Don’t ignore the positive impact that leadership can have on you personally. Your ability to achieve your own goals strengthens as you build confidence through success. Even the occasional failures should not detract from your confidence. Enjoy the successes and learn from the failures.


Every leader has a sphere of influence. Within that sphere of influence, you have tremendous freedom. You set the tone for your organization. Sure, you have to live within corporate bounds, but that still leaves lots of room for innovation. For all the times you said, “If I were in charge…” you are now in a position to implement your ideas. Enjoy it!

Take freedom a step further and extend it to your organization. Free staffers from the “givens” that impede their creativity. Watch the organization bloom under fewer restrictions.

How many times have we all heard, “We don’t do that here”? Should that stop you? My response has always been, “I am here, and I am doing that, so we do do that here.” Sometimes it takes courage, daring and spirit to break through the miasma of corporate culture. You are free to set the tone.


Effective leadership requires the ability and desire for continuous learning. Leadership is a wonderful classroom for the study of people and their motivations. Helping your staffers demonstrate appropriate behavior?working as a team rather than at odds with one another?will lead to their success and yours. It’s a delightful feeling when your efforts reduce dysfunctional actions. Enjoy your growing understanding of what it takes to motivate the individuals in your group.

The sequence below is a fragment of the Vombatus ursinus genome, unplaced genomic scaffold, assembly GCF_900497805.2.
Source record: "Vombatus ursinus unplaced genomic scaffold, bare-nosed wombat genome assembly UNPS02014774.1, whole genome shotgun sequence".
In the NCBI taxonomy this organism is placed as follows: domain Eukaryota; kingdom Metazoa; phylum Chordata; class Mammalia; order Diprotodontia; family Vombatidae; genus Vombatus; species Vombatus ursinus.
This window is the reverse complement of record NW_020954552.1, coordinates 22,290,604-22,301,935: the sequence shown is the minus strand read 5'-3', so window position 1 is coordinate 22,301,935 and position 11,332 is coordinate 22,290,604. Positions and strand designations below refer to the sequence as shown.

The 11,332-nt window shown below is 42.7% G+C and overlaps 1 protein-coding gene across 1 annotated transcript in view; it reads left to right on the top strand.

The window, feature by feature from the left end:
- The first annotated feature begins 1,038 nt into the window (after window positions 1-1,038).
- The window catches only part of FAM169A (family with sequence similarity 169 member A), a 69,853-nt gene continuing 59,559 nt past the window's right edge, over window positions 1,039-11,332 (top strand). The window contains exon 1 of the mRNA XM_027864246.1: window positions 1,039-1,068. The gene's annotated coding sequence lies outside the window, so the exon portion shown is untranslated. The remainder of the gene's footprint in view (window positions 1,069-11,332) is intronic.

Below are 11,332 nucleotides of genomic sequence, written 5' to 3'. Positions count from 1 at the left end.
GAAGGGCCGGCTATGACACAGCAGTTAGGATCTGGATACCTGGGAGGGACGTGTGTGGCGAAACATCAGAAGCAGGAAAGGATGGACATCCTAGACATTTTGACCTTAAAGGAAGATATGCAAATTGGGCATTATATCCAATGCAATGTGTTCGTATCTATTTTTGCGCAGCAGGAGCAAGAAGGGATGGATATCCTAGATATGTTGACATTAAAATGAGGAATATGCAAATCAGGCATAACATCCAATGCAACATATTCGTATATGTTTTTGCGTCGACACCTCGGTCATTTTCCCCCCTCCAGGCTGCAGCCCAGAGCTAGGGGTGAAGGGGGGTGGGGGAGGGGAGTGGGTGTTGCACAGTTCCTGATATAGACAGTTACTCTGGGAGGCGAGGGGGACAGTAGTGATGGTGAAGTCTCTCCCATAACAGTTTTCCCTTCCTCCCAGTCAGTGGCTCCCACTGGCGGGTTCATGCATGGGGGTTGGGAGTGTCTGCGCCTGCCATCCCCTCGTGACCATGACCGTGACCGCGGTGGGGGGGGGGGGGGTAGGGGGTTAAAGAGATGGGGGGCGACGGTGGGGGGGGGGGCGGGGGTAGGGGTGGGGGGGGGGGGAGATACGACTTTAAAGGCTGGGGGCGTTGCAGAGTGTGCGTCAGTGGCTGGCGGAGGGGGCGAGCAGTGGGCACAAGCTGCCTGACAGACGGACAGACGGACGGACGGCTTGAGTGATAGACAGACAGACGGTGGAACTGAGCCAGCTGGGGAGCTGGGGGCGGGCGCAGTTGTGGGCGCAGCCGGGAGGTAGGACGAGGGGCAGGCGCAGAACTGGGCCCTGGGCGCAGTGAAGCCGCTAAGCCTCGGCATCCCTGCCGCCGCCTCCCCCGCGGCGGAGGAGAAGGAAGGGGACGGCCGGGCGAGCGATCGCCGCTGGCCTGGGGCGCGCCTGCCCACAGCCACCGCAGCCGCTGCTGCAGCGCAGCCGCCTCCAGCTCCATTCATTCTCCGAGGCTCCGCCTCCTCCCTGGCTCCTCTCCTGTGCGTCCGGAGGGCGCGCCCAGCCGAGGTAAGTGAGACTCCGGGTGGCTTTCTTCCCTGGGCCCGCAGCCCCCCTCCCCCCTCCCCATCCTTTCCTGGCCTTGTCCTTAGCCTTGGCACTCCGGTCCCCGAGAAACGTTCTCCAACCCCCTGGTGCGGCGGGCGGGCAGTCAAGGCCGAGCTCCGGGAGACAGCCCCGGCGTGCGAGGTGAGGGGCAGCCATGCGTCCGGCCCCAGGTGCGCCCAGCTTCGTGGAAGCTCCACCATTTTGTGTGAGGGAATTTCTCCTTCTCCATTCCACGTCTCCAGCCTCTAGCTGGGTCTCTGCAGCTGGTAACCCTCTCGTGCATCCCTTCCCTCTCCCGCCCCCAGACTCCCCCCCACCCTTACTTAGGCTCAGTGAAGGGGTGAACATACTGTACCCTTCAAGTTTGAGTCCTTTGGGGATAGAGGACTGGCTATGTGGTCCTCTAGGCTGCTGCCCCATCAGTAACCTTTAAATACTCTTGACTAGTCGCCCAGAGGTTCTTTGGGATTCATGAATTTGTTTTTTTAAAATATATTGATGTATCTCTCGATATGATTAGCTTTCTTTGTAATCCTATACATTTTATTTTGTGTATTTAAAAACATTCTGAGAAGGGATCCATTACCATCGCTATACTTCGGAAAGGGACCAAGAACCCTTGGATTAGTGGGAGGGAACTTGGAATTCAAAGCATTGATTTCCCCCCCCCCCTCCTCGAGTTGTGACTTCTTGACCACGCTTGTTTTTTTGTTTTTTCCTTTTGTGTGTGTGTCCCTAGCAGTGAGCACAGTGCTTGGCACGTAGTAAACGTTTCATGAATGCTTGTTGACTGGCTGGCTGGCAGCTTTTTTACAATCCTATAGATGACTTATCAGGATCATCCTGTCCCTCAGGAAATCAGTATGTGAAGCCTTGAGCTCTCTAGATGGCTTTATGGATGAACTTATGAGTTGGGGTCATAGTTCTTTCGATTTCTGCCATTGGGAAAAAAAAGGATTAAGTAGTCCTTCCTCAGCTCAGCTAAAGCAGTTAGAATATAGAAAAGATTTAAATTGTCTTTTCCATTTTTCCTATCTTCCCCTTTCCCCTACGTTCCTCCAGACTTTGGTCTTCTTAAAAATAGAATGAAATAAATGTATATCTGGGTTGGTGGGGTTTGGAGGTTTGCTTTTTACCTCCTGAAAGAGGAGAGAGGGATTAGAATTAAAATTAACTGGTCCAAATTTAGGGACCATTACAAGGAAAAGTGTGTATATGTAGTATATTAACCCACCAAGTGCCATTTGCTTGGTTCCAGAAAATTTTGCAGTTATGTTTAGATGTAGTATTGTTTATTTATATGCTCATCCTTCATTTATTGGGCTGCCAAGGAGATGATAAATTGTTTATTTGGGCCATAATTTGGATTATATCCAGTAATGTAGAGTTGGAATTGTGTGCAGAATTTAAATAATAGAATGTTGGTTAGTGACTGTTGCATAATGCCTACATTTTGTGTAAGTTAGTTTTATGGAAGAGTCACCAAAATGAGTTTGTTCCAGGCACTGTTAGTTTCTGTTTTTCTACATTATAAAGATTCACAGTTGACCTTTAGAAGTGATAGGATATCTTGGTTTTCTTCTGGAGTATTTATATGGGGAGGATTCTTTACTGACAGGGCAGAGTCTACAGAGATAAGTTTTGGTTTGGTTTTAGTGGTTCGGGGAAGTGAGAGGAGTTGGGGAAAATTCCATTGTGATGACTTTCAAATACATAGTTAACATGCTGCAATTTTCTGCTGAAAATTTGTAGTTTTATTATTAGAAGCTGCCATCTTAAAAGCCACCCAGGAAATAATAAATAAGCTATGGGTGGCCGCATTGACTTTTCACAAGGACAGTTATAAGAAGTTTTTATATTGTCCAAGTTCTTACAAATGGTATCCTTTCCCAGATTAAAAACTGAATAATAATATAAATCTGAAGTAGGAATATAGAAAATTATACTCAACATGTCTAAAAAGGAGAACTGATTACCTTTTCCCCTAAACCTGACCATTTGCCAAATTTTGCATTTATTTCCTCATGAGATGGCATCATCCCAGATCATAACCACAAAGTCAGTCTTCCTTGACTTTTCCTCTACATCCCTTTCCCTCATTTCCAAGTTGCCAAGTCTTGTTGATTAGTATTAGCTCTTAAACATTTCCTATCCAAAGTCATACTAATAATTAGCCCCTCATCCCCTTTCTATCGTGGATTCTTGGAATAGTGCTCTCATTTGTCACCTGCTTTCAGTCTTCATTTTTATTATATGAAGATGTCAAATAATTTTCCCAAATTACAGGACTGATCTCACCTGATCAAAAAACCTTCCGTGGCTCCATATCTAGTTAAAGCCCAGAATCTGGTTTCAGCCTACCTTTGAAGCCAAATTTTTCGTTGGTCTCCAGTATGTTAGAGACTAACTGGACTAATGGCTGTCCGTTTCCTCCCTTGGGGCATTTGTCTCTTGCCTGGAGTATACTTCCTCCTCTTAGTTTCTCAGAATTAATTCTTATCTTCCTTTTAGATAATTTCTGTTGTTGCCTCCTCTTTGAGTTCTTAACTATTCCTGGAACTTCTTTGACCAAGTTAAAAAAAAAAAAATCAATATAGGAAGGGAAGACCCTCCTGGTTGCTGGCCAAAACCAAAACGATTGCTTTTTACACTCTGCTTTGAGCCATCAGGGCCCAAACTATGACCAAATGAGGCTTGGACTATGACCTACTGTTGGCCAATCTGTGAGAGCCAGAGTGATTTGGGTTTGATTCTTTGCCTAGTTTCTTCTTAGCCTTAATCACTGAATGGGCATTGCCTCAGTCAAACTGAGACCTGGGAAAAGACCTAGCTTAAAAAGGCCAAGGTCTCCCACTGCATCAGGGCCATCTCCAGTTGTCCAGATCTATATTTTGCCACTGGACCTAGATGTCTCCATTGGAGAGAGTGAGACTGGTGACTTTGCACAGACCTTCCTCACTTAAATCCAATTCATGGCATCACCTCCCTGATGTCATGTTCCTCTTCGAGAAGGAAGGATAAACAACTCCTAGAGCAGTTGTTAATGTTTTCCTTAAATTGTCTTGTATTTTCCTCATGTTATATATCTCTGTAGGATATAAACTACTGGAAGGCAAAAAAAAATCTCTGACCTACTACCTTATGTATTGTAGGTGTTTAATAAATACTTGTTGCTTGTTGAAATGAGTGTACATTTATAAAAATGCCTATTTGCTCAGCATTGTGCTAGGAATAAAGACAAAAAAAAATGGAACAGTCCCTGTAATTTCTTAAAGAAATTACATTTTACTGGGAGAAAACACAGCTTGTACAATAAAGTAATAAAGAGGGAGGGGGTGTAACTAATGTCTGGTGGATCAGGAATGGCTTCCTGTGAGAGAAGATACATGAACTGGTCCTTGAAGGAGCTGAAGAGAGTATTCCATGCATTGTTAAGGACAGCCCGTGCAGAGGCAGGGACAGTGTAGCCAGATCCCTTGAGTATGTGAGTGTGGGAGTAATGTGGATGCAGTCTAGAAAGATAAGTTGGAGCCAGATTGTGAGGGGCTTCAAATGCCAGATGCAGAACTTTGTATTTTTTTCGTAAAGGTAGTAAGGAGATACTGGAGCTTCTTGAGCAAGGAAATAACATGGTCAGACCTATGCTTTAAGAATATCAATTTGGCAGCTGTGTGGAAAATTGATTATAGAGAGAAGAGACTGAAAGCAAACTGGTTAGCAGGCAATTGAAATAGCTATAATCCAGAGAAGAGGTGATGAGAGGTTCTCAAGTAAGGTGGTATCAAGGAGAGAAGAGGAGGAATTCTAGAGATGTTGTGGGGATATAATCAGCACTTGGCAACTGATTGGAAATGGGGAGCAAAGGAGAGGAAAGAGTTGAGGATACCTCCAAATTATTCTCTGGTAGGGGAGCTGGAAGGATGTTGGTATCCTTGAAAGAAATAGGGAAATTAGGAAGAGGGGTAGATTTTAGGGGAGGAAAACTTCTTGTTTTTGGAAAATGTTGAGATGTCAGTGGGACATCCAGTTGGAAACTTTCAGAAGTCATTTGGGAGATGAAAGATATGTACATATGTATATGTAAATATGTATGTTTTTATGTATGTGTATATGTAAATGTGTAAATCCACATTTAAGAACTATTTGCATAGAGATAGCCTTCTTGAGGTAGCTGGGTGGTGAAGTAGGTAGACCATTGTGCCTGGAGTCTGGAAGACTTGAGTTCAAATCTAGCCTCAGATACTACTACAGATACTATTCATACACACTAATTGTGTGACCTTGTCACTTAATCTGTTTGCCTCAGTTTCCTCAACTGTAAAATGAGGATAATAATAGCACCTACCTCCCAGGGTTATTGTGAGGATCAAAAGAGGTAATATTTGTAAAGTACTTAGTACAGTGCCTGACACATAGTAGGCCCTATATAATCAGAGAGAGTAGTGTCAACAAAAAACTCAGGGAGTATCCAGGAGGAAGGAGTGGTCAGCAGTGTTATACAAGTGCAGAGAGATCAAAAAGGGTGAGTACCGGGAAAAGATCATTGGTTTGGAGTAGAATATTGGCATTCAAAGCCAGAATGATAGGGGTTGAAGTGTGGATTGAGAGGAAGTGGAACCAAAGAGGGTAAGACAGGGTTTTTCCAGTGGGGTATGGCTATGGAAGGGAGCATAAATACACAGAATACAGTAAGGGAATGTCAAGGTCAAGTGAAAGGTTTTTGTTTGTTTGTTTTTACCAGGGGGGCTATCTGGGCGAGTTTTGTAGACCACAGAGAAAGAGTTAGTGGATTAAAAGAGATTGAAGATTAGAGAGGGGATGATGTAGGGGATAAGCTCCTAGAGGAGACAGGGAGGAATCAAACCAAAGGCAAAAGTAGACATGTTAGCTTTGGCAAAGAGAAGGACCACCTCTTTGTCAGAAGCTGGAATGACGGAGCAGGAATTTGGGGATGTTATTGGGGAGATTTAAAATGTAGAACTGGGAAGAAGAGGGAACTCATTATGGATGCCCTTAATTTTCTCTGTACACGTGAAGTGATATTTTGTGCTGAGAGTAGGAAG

You may feel challenged to find joy when you are making the tough decisions so prevalent in today’s business world. But tough decisions build character. Learning to make them with the right perspective will help. Have empathy for those impacted, and realize this is just a business decision?not life-or-death decision making. Respect what you have learned. Feel the satisfaction of having completed a difficult task, if nothing else.


The joy of leadership can extend to your personal life. The daily grind of business can be debilitating to the spirit even in the best of times. Taking that home will only spread the pain. Learn to use the end-of-day commute to recalibrate your perspective and return home in good spirits. There are so many things to be thankful for in our lives that we tend to take them for granted. Take the time to enjoy the relationships, the material blessings, the opportunities we have for recreation and the life skills we have attained. Sure, there are challenges in everyone’s life?some of them quite significant. But joy can be found in even the most difficult lives. Look for it!

I’ve always been fond of Henry Ford’s aphorism, “Obstacles are those frightful things we see when we take our eyes off our goal.” Yet sometimes we become so focused on the objective that we lose sight of the joyous things in life. There is really only one obstacle to finding joy in leadership: ourselves. Joy is always there, but we may have blinded ourselves to it or not let ourselves pursue it. This should be a relatively easy obstacle to remove. Find that 5-year-old in yourself and experience unfettered enjoyment of even the simplest things.